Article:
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Suspected Irish dissidents arrested by Slovak secret service

Britain is expected to request the extradition of three men suspected of links to the Real IRA, a terrorist splinter group from the IRA, after their arrest and detention in Slovakia July 6.
The three, two of whom have been named as Michael McDonald and Declan Rafferty, were arrested in the west Slovak town of Piešťany after what was believed to have been a joint surveillance operation involving anti-terrorist forces from Slovakia, Britain and other central and east European states. The third man has yet to be named.
The men, detained under warrants issued under Britain's Prevention of Terrorism Act, are thought to have been involved in plans to buy weapons for the terrorist organisation, probably from Croatia, and then ship them to the Irish Republic through central Europe. However, Slovak authorities have refused to comment on the case, other than to confirm that three men are being held.


The Real IRA is believed to have been behind many terrorist attacks in Ulster and mainland Britain. In the picture above, British police clean up after an attack believed to have been carried out by the group.
photo: TASR

Britain is expected to request the extradition of three men suspected of links to the Real IRA, a terrorist splinter group from the IRA, after their arrest and detention in Slovakia July 6.

The three, two of whom have been named as Michael McDonald and Declan Rafferty, were arrested in the west Slovak town of Piešťany after what was believed to have been a joint surveillance operation involving anti-terrorist forces from Slovakia, Britain and other central and east European states. The third man has yet to be named.

The men, detained under warrants issued under Britain's Prevention of Terrorism Act, are thought to have been involved in plans to buy weapons for the terrorist organisation, probably from Croatia, and then ship them to the Irish Republic through central Europe. However, Slovak authorities have refused to comment on the case, other than to confirm that three men are being held.

Official sources say that the request for extradition will probably be made on July 13 or 16.

Slovakia's Justice Ministry said July 9 that it has 40 days in which to decide if it will grant the request for extradition.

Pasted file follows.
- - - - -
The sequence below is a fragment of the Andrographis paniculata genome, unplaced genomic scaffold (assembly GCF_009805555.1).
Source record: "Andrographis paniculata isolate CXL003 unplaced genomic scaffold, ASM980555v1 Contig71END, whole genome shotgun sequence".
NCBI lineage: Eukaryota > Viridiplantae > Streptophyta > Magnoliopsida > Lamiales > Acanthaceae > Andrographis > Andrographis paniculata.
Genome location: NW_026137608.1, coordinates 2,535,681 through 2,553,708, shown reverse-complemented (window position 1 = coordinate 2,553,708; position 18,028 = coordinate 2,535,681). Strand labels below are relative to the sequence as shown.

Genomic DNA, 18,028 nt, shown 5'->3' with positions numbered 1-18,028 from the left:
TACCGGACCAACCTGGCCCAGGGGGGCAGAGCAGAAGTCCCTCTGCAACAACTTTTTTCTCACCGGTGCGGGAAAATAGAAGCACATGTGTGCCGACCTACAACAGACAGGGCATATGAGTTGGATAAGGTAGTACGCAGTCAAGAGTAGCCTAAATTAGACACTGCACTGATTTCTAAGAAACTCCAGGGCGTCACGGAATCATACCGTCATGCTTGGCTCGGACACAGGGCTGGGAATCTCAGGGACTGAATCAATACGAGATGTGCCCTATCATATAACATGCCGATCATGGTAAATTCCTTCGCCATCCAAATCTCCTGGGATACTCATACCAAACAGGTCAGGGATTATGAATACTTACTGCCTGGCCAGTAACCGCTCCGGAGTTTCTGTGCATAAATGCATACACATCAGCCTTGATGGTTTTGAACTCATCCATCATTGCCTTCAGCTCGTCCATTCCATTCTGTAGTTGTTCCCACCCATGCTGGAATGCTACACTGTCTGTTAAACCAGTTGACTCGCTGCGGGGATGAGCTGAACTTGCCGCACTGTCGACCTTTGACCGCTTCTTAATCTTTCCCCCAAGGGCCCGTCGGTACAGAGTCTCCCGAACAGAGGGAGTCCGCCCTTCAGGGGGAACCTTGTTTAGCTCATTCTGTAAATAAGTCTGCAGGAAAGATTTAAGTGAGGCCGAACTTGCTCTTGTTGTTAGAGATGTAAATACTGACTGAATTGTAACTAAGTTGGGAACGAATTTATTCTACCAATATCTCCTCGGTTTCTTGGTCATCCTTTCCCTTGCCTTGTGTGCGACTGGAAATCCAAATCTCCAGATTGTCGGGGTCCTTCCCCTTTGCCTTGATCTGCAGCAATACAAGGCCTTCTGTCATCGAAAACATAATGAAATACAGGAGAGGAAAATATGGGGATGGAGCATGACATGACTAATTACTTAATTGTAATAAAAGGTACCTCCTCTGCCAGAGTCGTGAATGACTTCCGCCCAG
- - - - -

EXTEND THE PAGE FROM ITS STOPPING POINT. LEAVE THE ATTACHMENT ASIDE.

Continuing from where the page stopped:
The Real IRA appeared in late 1997 after splitting from the Provisional, or mainstream IRA - the armed wing of the Irish republican political party Sinn Fein. A cease-fire in the conflict in Northern Ireland had been called by the Provisional IRA. The group is opposed to the current peace process in Ulster, and has been held responsible for a number of bombings in Northern Ireland and mainland Britain, including one in the town of Omagh in 1998 which killed 29 people and injured more than 200.

The capture of the three men was welcomed by some politicians in Northern Ireland.

Unionist MP Jeffrey Donaldson said: "I first raised this issue in parliament a number of months ago and provided evidence to the government of an arms smuggling operation involving senior members of the Real IRA and gun-runners from the former Yugoslavia," he said.

"Hopefully, the [combined security forces'] action will prevent further arms being imported to Northern Ireland."

The arrest is the second incident involving the detention of people in central Europe with suspected links to Irish terrorist groups. In August last year, Croat police seized a shipment of arms including a rocket launcher allegedly destined for Dublin.

Weapons used by terrorist groups in Ireland, including the real IRA, have previously been traced to the Balkans region. Last September a warhead from an RPG18 rocket, believed to have been smuggled from the Balkans, was fired at the London headquarters of the top British Intelligence Service, MI6. British authorities said at the time that they believed the attack had been carried out by an Irish dissident terrorist group.

Since the fall of Communism in the region at the end of 1989, western intelligence services and independent military experts have said that central Europe, and especially the former Czechoslovakia as one of the largest weapons producers in the world when part of the Warsaw Pact, were a particular area of concern for illegal weapons trading and shipping. The sudden and sometimes disorganised closure of many arms factories and the low wages paid to those controlling legal arms shipments, making them susceptible to bribery, make it easier for illegal arms traders and runners to ship weapons to the West, they say.

- with press reports

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